happy valentines day - pink gerbera with a hea...

Image by Vanessa Pike-Russell via Flickr

I am committed, therefore, to posting only about the victories and struggles that my students and I experience in my classroom. I will not further amplify the power of negative media or politics by commenting on it here.  I learned that there is nothing to gain from spiraling into the depths of negativity.  Insulate yourself against those forces, continue to learn how to improve your practice, believe in yourself and your students, and celebrate their achievements–and yours.

Resist. Learn. Believe. Achieve.

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On feeding distortions to the social mob…

As I craft a unit focusing on civil disobedience and ask my students to consider the Transcendentalist views of Henry David Thoreau and his influence on Mohandas Gandhi, Martin Luther King, Jr., and Nelson Mandela, I have been taken aback by a few recent events.  Before I continue, let me first lay a rather superficial foundation for my thoughts in the interest of space and time.  Thoreau was clearly a man of principle who believed that an individual’s purpose and rights could be perverted by the “social mob.”  He talked about how “majority rule” ignored the rights of individuals in matters that should be ruled by conscience.  His thoughts have been associated with non-conformity, not as rebellion, but as a way to conscientiously object to unjust laws and stand for his individual conscience and moral principles.

This discussion has been going on in my American literature classroom after our study of Gerda Weissmann Klein’s memoir All But My Life.  A Holocaust survivor, Klein recalls her experiences in Nazi forced labor camps and her survival of the three-month long, wintry Death March.  Her experience was horrific, yet touching and inspiring.  It allowed my students to investigate more deeply and personally the impact of Nazi persecution on individual, actual people.  My students were astonished and shocked by what they learned.

We connected these ideas by looking at how society forms stereotypical views based on a local, national or global crisis.  We continue to examine the impact of these stereotypical views on INDIVIDUALS.  We shy from big numbers.  We could talk about the 6 million Jews who were exterminated during the Holocaust, no doubt a staggering, though incomprehensible number.  But stereotypes are easy to apply to large groups because in large groups people lose their individual identity.  Examining these topics through the eyes of individuals has shed new light on the impact of stereotyping for my students.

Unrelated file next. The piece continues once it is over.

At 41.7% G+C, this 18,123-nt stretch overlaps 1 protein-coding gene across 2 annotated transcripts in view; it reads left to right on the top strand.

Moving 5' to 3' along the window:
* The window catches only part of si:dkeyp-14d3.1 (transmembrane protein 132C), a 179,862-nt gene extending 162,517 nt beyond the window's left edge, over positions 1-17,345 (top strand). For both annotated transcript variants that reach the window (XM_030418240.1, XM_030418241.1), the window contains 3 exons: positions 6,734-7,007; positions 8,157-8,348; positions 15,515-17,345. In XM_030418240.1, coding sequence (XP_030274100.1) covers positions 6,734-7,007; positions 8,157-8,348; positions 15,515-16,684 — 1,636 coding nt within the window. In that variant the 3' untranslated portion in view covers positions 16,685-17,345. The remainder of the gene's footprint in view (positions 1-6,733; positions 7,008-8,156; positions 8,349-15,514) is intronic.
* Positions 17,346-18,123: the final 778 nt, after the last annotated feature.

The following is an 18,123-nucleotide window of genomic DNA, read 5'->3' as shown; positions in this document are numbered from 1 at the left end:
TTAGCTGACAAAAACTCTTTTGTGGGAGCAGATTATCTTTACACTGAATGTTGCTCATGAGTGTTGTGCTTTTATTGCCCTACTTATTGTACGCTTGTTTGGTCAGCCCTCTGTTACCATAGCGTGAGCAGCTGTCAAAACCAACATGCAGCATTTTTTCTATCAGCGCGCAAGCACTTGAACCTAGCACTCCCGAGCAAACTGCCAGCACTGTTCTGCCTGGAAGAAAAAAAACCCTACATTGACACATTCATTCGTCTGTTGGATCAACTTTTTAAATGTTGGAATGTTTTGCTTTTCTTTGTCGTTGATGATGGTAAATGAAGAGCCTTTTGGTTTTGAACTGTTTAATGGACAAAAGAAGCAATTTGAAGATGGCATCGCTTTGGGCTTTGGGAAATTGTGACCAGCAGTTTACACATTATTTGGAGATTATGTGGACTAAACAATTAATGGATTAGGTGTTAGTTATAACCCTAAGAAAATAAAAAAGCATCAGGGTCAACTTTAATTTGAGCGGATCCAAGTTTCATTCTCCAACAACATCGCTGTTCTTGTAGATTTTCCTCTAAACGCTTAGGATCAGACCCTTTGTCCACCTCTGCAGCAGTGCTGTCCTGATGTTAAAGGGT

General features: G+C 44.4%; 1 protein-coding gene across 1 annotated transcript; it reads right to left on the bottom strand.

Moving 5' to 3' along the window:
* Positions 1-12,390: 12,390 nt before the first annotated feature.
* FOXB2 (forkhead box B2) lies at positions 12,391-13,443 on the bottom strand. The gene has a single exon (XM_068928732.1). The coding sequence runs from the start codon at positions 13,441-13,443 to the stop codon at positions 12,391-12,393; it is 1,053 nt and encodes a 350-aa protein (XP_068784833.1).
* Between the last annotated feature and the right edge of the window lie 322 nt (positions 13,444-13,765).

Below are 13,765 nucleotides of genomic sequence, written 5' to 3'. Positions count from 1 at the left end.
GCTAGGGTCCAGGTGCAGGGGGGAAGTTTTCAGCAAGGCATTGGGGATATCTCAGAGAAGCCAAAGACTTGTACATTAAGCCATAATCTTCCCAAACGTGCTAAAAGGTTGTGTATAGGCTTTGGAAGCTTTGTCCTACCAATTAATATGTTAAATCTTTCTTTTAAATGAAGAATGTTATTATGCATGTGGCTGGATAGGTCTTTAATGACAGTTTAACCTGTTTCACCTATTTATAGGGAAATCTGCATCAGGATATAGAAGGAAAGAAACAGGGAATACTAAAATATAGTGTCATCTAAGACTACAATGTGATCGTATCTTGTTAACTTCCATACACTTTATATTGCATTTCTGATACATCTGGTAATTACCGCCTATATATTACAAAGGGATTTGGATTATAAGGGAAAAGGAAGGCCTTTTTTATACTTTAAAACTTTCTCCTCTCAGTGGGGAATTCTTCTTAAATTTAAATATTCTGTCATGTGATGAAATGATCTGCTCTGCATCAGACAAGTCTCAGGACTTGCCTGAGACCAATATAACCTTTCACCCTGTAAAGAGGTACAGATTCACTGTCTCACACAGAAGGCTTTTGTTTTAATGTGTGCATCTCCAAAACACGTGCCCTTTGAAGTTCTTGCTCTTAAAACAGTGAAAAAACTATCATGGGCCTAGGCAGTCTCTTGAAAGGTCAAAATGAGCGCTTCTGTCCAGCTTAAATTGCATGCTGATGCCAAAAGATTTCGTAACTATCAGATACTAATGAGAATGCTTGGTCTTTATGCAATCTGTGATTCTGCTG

Now, what we have been studying through literature, reflective writing, and discussion has compelled me to comment on topics that have been the focus of several Twitter discussions and blogs I’ve been following.

1.  Scroggins v. Laurie Halse Anderson’s Speak

The messages communicated by Scroggins via his attack on Anderson’s YA novel, Speak, are insulting and demeaning to many who have found Anderson’s book to be powerful and necessary.  Scroggins is guaranteed the right to his opinion by the First Amendment; however, he ignores the rights of readers and authors across the country based on the very same principle.  As a Christian, I am appalled that he believes he speaks in my best interest.  His opinion potentially radicalizes Christianity in a way that I believe is inaccurate and repulsive.  The resulting stereotypes would ignore my INDIVIDUAL belief and right to choose for myself and my own children reading that I believe will be meaningful and empowering.  He has also infuriated my many students who have CHOSEN to read Speak.  They each took from it a unique meaning and significance, but they agreed that the book was, indeed, one of the most influential and powerful books they had ever read.  Scroggins has overgeneralized, marginalized, stereotyped people and underestimated the reaction he would ignite when he equated rape with soft core porn.  He ignored the individual.  He ignored the world teens live in every day.  He ignored the many women, rape victims themselves, who have found their own voices thanks to Anderson’s book.  He instead chose to demonstrate “Christian” values as those which equate recreational sex with rape. Where is his conscience?  Where is his value of the human spirit and human dignity?  Where is his recognition of wrongdoing?  Where is his empathy for victims of sexual crime?  He was loud, selfish and inaccurate–a dangerous combination.